The year is 2007. Min-jae (played by Lee Je-hoon) is a very smart young man who, for reasons we only find out later on, takes a job as a public servant speaking directly to constituents when Min-jae is very much not a people person. And at this particular office, everyone has to talk to Ok-boon (played by Na Moon-hee)- an older woman and a busybody who has made it her mission to file official complaints when mere browbeating is not enough to foster community improvement. Together they...learn English?
Well, Min-jae already knows English. So really, the story here is about Ok-boon's desire to learn the language for the very simple reason of wanting to talk to a long lost relative. For all her bluster, Ok-boon is a surprisingly lonely older woman, and it's to the credit of "I Can Speak" that we never really pity her. As we get more backstory, it becomes clear that Ok-boon has led a genuinely miserable life. Yet she fights on. Why?
Mostly it's just to keep people from seeing her in a pathetic light. The sheer power of Ok-boon's resolve is quite impressive. Upon getting hit with a triple whammy, rather than curl up and die, like might be expected, Ok-boon simply moves full throttle to a completely different goal- one where her English studies could come in handy. Although really, the main issue is Ok-boon's determination that she owes no one an apology. To the contrary, they owe one to her.
It's to the credit of Na Moon-hee's talent as an actress that she does not come off as overbearing. Indeed, a lot of "I Can Speak" just feels like an instructional for bureaucrats like Min-jae. Oh, so you didn't want to be a government bureaucrat, and were forced into it by circumstance? Well guess what. Lots of people don't get to have their dreams come true. So swallow your pride and work on making the world a better place rather than a worse one.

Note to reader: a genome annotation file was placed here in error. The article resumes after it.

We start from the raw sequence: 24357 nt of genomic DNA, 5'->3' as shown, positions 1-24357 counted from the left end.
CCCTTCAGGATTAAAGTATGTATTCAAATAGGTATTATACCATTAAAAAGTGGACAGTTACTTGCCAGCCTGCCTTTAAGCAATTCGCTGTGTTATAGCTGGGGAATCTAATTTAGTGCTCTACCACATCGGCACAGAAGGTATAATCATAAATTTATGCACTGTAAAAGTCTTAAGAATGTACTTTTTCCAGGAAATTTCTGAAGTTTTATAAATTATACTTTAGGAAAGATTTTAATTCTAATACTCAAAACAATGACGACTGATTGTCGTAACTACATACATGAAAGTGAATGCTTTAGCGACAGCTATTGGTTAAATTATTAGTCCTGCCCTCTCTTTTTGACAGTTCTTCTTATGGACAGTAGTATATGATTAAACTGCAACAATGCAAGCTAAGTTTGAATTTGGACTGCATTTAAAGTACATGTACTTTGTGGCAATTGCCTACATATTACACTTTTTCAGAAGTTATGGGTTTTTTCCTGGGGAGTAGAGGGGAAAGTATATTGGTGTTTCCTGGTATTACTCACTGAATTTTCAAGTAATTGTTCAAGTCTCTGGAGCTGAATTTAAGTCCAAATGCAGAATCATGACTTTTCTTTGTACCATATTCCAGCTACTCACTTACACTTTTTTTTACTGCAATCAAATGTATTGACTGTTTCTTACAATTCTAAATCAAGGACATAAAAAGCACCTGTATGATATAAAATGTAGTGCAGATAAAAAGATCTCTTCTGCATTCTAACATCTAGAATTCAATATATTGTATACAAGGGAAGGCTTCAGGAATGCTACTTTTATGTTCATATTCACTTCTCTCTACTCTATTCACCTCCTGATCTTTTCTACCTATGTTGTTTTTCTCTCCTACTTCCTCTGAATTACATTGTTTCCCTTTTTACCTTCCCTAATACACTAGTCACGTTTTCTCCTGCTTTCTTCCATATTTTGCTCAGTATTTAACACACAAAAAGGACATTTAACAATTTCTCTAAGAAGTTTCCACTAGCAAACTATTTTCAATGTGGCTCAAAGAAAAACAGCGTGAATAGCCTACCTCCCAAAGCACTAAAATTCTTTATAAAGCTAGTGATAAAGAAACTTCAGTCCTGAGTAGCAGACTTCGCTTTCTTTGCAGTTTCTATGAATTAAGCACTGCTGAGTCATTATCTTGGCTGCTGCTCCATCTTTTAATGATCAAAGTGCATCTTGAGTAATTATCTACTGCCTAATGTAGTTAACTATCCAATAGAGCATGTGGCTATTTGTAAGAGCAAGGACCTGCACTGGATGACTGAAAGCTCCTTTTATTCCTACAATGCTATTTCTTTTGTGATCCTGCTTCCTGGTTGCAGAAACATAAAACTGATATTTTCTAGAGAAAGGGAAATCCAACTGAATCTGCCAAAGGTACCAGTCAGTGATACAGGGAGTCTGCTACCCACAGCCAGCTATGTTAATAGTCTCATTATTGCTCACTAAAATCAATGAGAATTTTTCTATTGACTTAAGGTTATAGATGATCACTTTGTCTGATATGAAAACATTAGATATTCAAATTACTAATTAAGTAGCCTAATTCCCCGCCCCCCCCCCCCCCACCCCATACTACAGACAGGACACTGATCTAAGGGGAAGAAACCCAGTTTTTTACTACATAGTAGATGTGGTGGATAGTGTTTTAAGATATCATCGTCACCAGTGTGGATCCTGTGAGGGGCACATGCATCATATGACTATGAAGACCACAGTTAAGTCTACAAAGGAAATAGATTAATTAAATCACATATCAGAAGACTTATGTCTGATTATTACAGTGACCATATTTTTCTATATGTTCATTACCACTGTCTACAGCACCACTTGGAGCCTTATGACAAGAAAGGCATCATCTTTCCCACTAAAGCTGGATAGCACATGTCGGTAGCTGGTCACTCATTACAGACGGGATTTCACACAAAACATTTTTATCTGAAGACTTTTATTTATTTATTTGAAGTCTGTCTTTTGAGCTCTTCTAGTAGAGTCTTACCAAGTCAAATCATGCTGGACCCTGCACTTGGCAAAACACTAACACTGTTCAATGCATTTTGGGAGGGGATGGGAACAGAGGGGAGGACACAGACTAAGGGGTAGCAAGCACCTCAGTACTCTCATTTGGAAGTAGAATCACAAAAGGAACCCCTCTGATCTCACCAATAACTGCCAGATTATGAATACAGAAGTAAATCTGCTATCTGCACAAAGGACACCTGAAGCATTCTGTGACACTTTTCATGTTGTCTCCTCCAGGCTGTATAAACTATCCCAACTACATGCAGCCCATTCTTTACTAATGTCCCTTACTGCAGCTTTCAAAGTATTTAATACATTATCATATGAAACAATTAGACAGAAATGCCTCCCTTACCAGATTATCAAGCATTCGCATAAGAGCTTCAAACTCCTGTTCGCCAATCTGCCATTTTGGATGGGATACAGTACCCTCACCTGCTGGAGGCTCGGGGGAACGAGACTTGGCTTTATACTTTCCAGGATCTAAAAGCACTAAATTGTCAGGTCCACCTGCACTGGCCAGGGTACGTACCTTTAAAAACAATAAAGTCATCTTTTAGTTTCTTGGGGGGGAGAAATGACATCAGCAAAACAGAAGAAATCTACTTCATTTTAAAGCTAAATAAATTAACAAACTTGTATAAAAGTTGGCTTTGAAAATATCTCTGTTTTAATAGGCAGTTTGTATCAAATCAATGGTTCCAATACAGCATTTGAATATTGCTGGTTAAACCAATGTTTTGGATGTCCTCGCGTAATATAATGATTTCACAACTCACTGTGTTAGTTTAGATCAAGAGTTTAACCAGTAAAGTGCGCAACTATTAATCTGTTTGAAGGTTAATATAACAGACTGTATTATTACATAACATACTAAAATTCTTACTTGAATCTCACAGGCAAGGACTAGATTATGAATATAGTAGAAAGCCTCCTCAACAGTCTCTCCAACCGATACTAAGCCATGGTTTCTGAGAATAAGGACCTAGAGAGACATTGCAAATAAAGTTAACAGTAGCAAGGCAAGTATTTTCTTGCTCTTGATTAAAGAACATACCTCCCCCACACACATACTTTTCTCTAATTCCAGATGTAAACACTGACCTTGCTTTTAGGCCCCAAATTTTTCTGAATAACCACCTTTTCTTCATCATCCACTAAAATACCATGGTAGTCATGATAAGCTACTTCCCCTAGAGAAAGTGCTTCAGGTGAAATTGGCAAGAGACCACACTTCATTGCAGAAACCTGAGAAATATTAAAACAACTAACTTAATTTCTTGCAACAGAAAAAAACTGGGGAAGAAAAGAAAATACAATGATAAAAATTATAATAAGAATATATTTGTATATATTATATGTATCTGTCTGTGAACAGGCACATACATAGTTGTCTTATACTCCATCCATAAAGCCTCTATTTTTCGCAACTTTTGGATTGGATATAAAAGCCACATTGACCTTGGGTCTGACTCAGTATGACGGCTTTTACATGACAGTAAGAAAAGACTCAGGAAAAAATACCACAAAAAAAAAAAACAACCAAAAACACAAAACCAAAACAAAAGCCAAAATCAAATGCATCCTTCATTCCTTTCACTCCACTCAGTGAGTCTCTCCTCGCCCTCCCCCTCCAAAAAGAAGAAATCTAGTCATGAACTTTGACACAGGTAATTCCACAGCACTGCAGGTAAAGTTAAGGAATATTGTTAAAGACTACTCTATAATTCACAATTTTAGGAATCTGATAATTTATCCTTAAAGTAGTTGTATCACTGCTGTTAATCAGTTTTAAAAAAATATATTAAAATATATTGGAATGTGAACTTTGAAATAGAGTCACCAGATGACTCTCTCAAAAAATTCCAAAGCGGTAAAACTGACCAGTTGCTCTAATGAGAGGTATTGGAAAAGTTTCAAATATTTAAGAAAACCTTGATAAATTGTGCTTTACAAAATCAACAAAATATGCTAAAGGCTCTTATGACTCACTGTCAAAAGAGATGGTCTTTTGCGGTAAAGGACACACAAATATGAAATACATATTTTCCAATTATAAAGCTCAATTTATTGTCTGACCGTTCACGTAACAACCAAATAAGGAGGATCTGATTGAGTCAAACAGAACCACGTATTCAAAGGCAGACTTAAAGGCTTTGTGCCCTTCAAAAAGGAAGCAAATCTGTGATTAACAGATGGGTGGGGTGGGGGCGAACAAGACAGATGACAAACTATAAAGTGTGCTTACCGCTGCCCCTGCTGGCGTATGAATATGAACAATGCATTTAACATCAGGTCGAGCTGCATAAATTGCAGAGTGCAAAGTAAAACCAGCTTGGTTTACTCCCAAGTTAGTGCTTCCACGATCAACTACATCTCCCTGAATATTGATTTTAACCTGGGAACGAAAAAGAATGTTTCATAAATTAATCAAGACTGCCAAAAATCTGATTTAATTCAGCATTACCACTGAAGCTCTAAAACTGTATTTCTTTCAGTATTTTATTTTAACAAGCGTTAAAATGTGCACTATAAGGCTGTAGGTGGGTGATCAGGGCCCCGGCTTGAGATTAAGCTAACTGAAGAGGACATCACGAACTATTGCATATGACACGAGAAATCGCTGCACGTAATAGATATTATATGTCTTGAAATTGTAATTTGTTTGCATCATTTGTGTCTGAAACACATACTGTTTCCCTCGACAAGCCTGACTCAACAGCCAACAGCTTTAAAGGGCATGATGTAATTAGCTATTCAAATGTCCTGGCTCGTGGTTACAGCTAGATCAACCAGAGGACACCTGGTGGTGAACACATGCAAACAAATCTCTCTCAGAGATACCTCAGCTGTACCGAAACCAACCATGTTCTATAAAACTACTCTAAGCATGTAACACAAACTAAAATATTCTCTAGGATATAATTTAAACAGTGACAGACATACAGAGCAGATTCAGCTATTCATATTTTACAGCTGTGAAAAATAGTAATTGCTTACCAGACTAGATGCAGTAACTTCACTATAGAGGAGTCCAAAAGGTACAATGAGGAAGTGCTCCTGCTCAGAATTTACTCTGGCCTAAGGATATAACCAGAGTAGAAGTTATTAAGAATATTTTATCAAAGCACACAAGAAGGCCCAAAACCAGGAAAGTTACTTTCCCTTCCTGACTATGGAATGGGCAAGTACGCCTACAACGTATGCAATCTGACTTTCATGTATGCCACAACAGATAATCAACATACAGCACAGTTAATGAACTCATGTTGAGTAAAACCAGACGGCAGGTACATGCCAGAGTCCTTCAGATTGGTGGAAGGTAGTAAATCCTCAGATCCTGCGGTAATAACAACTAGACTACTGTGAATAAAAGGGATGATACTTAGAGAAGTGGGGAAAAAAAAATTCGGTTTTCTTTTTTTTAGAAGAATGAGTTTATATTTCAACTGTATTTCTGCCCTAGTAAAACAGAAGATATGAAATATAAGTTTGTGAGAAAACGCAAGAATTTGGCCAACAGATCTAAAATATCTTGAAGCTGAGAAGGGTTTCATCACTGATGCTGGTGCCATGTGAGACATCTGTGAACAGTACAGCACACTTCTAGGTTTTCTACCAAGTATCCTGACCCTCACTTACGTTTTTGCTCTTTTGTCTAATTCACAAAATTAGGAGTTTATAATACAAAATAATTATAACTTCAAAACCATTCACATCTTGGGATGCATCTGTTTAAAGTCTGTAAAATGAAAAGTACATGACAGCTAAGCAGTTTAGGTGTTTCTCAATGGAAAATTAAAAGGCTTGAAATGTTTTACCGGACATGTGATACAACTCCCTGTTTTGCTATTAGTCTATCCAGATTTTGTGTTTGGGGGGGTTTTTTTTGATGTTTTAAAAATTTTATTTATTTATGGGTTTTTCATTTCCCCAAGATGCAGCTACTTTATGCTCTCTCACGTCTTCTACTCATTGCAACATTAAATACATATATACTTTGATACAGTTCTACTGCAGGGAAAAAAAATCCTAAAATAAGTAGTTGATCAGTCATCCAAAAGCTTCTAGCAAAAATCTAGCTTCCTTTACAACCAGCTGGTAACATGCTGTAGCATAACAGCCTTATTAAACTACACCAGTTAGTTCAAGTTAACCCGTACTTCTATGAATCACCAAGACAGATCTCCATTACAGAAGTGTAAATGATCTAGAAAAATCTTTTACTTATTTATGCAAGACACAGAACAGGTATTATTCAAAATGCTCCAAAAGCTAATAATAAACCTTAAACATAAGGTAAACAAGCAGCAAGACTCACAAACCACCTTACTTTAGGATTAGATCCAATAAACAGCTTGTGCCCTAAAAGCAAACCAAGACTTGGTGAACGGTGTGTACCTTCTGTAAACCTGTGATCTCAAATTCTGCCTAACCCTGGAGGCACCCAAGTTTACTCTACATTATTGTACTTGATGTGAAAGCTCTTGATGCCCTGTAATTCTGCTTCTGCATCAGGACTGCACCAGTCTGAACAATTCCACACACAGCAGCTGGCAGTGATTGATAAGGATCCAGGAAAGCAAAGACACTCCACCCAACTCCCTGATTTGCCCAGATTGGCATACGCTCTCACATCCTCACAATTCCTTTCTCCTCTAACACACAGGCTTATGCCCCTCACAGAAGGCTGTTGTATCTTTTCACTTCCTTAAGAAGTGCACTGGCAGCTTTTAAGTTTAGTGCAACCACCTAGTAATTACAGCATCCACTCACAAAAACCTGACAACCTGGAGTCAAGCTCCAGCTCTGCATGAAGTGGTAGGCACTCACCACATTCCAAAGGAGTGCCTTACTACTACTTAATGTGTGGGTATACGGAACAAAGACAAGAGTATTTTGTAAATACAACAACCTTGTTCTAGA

I mean, the message does come off as a little condescending in the meta perspective, considering that we can't really argue with Ok-boon's position. Which is incidentally one of the nicer touches. When Ok-boon goes nuclear in the face of disaster, we immediately see why that is. Ok-boon likes being treated as an obnoxious busybody. Ok-boon doesn't think her personal life experiences make her any kind of inherent expert in anything aside from those specific life experiences.
This renders Ok-boon all too mortal. So we're left thinking, does Ok-boon really have a chance in the climax speaking in front of strangers when the more emotionally charged moments of daily life are her weakest? Ok-boon is able to needle Min-jae because he's trying his best to be a faceless bureaucrat. That Ok-boon succeeds in getting him to think past that, well, that's her main intrinsic success here. If you want to make a difference to a lot of people, you have to start with just the one.
Review by William Schwartz
Staff writer. Has been writing articles for HanCinema since 2012, having lived in South Korea since 2011. Started out in Gyeongju, then to Daegu, then to Ansan, then to Yeongju, then to Seoul, lived on the road for HanCinema's travel diaries series in the summer of 2016, and is currently settled in Anyang. Has good tips for utilizing South Korea's public bus system. William Schwartz can be contacted via firstname.lastname@example.org.
"[HanCinema's Film Review] "I Can Speak""
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